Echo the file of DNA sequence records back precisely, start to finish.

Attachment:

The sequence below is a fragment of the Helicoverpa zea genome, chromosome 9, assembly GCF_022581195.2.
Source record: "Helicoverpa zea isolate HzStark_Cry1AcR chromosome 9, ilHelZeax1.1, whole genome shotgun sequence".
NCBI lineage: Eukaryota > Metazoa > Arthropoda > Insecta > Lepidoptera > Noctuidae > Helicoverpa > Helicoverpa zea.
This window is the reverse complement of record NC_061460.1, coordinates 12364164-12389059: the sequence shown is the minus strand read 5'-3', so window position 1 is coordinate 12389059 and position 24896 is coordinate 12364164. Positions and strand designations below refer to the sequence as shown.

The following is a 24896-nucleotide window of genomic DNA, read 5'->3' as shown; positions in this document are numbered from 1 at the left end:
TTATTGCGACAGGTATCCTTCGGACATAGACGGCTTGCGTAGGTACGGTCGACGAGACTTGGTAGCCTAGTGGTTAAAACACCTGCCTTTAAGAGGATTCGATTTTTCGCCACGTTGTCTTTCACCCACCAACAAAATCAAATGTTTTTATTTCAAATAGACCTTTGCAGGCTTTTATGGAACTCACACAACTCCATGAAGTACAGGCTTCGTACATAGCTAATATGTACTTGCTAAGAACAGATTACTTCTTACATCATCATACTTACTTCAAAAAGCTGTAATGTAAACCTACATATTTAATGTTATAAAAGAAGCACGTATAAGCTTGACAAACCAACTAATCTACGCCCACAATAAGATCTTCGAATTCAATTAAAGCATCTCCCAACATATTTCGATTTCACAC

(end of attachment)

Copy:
The sequence below is a fragment of the Helicoverpa zea genome, chromosome 9, assembly GCF_022581195.2.
Source record: "Helicoverpa zea isolate HzStark_Cry1AcR chromosome 9, ilHelZeax1.1, whole genome shotgun sequence".
NCBI lineage: Eukaryota > Metazoa > Arthropoda > Insecta > Lepidoptera > Noctuidae > Helicoverpa > Helicoverpa zea.
This window is the reverse complement of record NC_061460.1, coordinates 12364164-12389059: the sequence shown is the minus strand read 5'-3', so window position 1 is coordinate 12389059 and position 24896 is coordinate 12364164. Positions and strand designations below refer to the sequence as shown.

The following is a 24896-nucleotide window of genomic DNA, read 5'->3' as shown; positions in this document are numbered from 1 at the left end:
TTATTGCGACAGGTATCCTTCGGACATAGACGGCTTGCGTAGGTACGGTCGACGAGACTTGGTAGCCTAGTGGTTAAAACACCTGCCTTTAAGAGGATTCGATTTTTCGCCACGTTGTCTTTCACCCACCAACAAAATCAAATGTTTTTATTTCAAATAGACCTTTGCAGGCTTTTATGGAACTCACACAACTCCATGAAGTACAGGCTTCGTACATAGCTAATATGTACTTGCTAAGAACAGATTACTTCTTACATCATCATACTTACTTCAAAAAGCTGTAATGTAAACCTACATATTTAATGTTATAAAAGAAGCACGTATAAGCTTGACAAACCAACTAATCTACGCCCACAATAAGATCTTCGAATTCAATTAAAGCATCTCCCAACATATTTCGATTTCACAC